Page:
Why:This drill helps strengthen the muscles that control our four smaller toes, which also assist with propulsion and balance.
How:Press the right foot flat into the ground, toes spread apart. Think about lengthening and pressing the lesser toes into the ground. Don’t let them scrunch up. Maintain the arch in the foot and keep the big toe relaxed. Hold for two to three seconds. Perform five to 30 reps. Switch sides.
Option:If your big toe rises off the ground, gently hold it down.
Big Toe Raise
Why:A healthy gait relies on the big toe to bend upward about 50 to 90 degrees as the body passes over the foot.If it can’t bend efficiently, compensation occurs and injuries happen elsewhere.
How:Distribute weight evenly across your right foot. Spread toes apart. Try to raise just the big toe off the ground while keeping the small toes pressing flat into the ground. Don’t let the toes scrunch. Hold the big toe at the top, then slowly lower down. Perform 40 to 50 reps. Switch sides.
Options:If your small toes rise, gently press them down. If your big toe won’t rise on its own, gently lift it with your fingers, release at the top and hold.
Lesser Toe Raise
Why:Lesser toe deformities, such as hammer toe or overlapping toes, can occur when there is an imbalance between the muscles and tendons within your foot that hold your toes straight or as a result of wearing tight shoes that crowd the toes.
How:Distribute weight evenly across your right foot. Spread toes apart. Press the big toe into the ground and try to simultaneously raise the four lesser toes while keeping them spread. Hold at the top, then slowly lower down. Perform 25 to 30 reps. Switch sides.
Options:If your big toe is coming off the ground, start by pressing it down with your hands. If your small toes won’t rise on their own, gently lift them with your fingers and then release at the top and hold.
Extend and Splay
Why:This is like a breathing exercise for the feet, allowing the toes to extend and spread while activating our arch.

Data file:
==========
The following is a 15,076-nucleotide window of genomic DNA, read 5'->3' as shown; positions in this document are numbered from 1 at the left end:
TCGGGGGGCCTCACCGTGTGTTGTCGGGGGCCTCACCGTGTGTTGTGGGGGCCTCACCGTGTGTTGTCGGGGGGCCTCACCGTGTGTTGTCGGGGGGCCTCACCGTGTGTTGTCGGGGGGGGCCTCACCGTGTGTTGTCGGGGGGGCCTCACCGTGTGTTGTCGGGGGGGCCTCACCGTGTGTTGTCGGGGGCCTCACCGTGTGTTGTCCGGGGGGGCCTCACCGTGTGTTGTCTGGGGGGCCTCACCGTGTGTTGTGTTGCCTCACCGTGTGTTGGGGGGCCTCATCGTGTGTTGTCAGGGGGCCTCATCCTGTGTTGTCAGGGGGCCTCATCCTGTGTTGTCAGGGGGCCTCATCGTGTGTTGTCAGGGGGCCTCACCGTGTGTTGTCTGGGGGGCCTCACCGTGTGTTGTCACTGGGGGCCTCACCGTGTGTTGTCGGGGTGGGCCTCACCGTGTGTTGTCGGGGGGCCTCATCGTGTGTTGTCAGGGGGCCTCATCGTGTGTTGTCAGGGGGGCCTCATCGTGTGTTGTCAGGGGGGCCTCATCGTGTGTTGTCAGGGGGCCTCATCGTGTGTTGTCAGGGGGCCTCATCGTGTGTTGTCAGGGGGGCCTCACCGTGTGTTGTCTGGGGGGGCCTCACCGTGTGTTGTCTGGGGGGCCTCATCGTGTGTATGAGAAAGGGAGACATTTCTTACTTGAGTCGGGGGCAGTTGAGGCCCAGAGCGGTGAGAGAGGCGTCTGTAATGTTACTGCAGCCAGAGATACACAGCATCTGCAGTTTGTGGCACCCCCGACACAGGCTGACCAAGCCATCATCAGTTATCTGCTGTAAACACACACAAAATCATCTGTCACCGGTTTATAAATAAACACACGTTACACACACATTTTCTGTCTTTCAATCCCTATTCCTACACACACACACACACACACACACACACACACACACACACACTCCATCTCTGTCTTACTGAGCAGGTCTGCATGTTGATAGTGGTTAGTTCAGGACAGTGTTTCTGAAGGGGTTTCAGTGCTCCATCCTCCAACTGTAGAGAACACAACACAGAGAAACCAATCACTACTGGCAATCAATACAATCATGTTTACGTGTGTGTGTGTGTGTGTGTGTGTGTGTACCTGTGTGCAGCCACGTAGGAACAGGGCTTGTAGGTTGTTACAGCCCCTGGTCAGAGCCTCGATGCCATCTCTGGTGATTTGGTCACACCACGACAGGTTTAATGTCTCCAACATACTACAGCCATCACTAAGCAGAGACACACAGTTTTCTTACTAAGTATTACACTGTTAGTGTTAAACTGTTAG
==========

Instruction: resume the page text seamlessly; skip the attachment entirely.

How:Start with the right foot pressed flat into the ground, weight distributed across the foot. Think about activating your arch as you lift all five toes off the ground and spread. This exercise can be difficult—just getting the motion down can be a challenge. Try starting with 10 to 15 reps. Switch sides.
Option: Try a more passive toe stretch and extension by wearing Naboso Splay around the house.
Controlled Foot Supination and Pronation
Why:Pronation happens when the feet roll inward to absorb impact. Supination happens when your weight rolls to the outer edges of your feet. Rolling too much or too little in either direction can lead to pain or injuries. This exercise trains the body to work both motions in a controlled manner.
How:Step the outside of your right foot on the edge of a step or other elevated surface, while maintaining balance with the hands on a rail or wall. Your big toe and second toe will touch the surface, the other toes will hover. Slowly roll the toes and foot down and to the left so that the arch rises. The big toe will remain pressing down on the surface. Return to start. Reverse the motion for supination. The smaller toes will press into the surface, big toe hovering off. Slowly roll the inside of the foot inward to the right so the outside of the foot raises up. Repeat 10 to 12 reps each side.
You may feel some discomfort and fatigue when you start your foot strengthening routine. An extra 5 minutes for releasing your feet with the RAD Neuro Ball can provide relief.